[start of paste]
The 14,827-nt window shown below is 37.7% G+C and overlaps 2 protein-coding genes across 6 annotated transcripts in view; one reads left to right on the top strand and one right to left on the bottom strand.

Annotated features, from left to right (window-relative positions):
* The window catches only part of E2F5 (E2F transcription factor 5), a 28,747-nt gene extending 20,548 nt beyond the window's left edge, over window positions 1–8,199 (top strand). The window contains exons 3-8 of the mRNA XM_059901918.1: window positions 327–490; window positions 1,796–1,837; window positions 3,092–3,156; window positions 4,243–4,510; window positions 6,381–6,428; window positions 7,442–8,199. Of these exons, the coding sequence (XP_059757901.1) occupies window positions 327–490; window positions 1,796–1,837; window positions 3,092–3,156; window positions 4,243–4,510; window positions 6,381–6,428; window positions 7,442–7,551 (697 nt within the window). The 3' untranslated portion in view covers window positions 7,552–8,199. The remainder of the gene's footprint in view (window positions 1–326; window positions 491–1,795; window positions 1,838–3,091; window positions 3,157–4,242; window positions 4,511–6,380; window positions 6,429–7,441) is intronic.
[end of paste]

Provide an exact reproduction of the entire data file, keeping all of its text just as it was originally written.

The 14,827-nt window shown below is 37.7% G+C and overlaps 2 protein-coding genes across 6 annotated transcripts in view; one reads left to right on the top strand and one right to left on the bottom strand.

Annotated features, from left to right (window-relative positions):
* The window catches only part of E2F5 (E2F transcription factor 5), a 28,747-nt gene extending 20,548 nt beyond the window's left edge, over window positions 1–8,199 (top strand). The window contains exons 3-8 of the mRNA XM_059901918.1: window positions 327–490; window positions 1,796–1,837; window positions 3,092–3,156; window positions 4,243–4,510; window positions 6,381–6,428; window positions 7,442–8,199. Of these exons, the coding sequence (XP_059757901.1) occupies window positions 327–490; window positions 1,796–1,837; window positions 3,092–3,156; window positions 4,243–4,510; window positions 6,381–6,428; window positions 7,442–7,551 (697 nt within the window). The 3' untranslated portion in view covers window positions 7,552–8,199. The remainder of the gene's footprint in view (window positions 1–326; window positions 491–1,795; window positions 1,838–3,091; window positions 3,157–4,242; window positions 4,511–6,380; window positions 6,429–7,441) is intronic.